Yesh Atid-Telem leader Yair Lapid on Thursday proposed a six-month “political freeze” to prevent fourth elections as Israel battles the coronavirus pandemic, as his ally Moshe Ya’alon said their former party chief Benny Gantz was unfit to serve as prime minister over his willingness to sit in a government headed by Benjamin Netanyahu.
Gantz is conducting negotiations for forming a unity government with Netanyahu’s Likud, a move that caused the centrist Blue and White party to split from former allies Lapid and Ya’alon.
Israel has been led by a caretaker government since December 2018, when the 20th Knesset dissolved. Since then, three consecutive elections have so-far failed to yield a new government, marking Israel’s worst political crisis since its foundation.
“In light of the events of the past 24 hours, the embarrassing past month, the past year. I want to put forward a proposal to this house: Enough of the politics,” Lapid told the Knesset plenum. “People don’t have enough food to put on the table. Businesses are collapsing. People are dying in hospitals. We need to solve the crisis of the lack of tests. We need to start to tackle the economic crisis because no one has really started to tackle it.
“In these circumstances, the creation of a corrupt and bloated government is a national disaster. The idea that we’ll get dragged to fourth elections is disturbing. It’s completely detached from reality,” he added.
“So I’m going back to a proposal I suggested before – a simple, clean proposal. To freeze everything for six months,” Lapid suggested. “In six months we’ll come back to the same situation. In those six months, instead of dealing with politics we will work to save the economy and the healthcare system and people’s lives. In those six months, the transitional government will continue. I think it’s a bad government but it won’t be able to do whatever it wants because we’ll control the Knesset. The Knesset will have teeth and it will have a majority.”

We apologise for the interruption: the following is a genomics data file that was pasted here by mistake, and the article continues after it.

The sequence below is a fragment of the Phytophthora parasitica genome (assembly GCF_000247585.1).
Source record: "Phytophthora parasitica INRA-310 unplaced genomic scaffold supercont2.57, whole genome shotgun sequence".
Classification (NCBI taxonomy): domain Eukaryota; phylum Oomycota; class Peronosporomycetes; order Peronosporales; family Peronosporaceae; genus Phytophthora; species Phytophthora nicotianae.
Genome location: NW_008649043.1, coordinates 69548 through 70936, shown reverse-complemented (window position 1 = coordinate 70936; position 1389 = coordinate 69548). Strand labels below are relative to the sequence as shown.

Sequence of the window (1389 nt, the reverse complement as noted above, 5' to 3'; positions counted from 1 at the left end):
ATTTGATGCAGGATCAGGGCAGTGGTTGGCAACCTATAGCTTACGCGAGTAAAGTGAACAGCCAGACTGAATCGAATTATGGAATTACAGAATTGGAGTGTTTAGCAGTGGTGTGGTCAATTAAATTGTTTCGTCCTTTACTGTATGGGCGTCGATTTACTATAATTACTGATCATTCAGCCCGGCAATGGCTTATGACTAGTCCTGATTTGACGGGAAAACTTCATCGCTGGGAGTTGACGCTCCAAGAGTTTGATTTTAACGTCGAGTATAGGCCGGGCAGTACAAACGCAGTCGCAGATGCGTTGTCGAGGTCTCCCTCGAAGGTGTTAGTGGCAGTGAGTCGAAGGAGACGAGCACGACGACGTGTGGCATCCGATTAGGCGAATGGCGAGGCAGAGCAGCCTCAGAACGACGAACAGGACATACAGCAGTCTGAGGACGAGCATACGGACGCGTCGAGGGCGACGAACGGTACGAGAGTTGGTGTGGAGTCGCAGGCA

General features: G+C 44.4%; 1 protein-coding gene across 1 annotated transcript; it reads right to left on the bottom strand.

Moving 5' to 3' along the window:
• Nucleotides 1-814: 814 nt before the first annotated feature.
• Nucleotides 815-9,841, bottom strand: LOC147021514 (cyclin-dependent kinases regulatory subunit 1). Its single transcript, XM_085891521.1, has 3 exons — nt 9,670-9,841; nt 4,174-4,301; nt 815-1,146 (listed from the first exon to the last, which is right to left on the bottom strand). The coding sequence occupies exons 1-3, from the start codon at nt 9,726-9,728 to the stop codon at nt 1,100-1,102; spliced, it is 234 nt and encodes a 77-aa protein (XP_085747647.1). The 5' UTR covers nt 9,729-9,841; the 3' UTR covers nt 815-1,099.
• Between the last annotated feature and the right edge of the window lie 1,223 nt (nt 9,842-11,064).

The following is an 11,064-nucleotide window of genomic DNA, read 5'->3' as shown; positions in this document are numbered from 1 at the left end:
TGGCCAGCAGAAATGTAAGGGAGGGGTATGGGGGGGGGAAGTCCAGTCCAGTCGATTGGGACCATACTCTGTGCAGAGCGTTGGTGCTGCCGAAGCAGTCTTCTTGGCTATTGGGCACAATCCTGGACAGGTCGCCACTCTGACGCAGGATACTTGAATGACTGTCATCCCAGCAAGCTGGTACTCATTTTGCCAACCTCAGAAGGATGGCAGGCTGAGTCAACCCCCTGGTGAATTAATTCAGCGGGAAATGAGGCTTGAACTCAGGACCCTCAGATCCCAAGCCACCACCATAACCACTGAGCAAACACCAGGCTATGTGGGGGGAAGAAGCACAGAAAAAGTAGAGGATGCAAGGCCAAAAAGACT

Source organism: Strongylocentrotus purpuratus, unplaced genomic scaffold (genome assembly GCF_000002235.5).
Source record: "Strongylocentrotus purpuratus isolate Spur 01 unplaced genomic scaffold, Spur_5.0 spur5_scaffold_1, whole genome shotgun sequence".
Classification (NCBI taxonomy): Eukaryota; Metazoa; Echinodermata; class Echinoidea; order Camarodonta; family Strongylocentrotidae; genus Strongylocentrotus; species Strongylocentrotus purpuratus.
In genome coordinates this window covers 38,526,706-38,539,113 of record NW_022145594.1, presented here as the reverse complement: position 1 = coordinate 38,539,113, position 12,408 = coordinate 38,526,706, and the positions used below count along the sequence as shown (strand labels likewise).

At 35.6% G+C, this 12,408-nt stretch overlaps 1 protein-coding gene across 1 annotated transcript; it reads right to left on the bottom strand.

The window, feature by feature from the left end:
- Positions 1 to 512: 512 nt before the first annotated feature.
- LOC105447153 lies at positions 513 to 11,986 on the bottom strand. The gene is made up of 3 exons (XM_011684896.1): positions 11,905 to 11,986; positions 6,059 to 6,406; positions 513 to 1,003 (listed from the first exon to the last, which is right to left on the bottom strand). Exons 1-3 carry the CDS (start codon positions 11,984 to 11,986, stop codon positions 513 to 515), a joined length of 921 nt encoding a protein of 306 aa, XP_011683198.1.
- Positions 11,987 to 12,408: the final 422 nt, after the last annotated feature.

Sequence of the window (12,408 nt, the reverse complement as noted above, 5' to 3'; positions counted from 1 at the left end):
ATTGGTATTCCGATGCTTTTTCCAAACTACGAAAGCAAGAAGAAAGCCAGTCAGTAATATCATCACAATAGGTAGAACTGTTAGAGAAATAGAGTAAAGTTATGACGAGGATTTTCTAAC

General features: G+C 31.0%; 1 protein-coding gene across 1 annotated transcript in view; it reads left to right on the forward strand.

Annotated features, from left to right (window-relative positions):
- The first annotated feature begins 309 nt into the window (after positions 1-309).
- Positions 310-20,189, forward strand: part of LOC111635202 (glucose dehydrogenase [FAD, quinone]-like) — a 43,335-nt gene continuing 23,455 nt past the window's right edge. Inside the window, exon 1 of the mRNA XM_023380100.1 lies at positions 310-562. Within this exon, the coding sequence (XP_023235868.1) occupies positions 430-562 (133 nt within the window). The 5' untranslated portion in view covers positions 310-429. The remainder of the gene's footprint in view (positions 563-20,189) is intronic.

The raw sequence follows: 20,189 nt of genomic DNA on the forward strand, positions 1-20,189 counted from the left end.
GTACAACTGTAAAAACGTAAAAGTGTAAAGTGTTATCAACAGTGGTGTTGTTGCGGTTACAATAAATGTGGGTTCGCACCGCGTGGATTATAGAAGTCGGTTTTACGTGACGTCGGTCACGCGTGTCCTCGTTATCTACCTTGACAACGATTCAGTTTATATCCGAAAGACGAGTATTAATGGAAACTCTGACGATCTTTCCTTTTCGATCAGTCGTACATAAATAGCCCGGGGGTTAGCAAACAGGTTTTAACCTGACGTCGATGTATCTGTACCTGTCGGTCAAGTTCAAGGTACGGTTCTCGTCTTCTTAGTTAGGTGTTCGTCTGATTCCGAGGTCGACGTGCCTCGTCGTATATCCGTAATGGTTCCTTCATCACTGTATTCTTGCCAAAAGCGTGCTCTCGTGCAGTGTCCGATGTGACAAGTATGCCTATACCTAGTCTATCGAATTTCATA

He added: “A freeze isn’t ideal. It’s not what we wanted. But it’s better than crawling into a corrupt government. It’s definitely better than fourth elections.”
Also on Thursday, Telem leader Ya’alon attacked Gantz in an interview with Channel 12: “He naively thought he was making a sacrifice to help the country but he is finding himself facing cynical conmanship.”
“Netanyahu wants to guarantee he doesn’t end up in court,” Ya’alon said of the premier who is indicted in three corruption cases. “If instead of dealing with the coronavirus, [Gantz] hands Netanyahu immunity; there is no way to talk about him leading [the country].”
“Unfortunately, Gantz cannot be prime minister. What’s happening here is a collapse,” Ya’alon, who like Gantz is a former IDF chief of staff, said of Gantz’s decision to seek a coalition with Netanyahu.
Ya’alon said he and Gantz were still talking, and that he hoped Gantz was “slowly realizing where he has landed.”
He also lamented that the anti-Netanyahu bloc chose not to form a minority government propped up by outside support from the Arab-majority Joint List party. The bloc had also planned to pass legislation barring an indicted politician from serving.
That was thwarted by two of Ya’alon’s former Telem members Yoaz Hendel and Zvi Hauser, who opposed that plan and have now formed a new faction — Derech Eretz — that has joined Gantz in unity efforts.
“I see a problem with Hauser’s and Hendel’s conduct,” Ya’alon said. “They attacked me for relying on the Arabs, but we had only needed them for one vote to get the defendant out of [the Prime Minister’s Residence on] Balfour [Street].”
Coincidentally or not, Hendel published a Facebook post hours after the interview, detailing Derech Eretz’s views and writing: “There will be no partnerships with political elements that don’t recognize Israel as a Jewish and democratic nation-state.”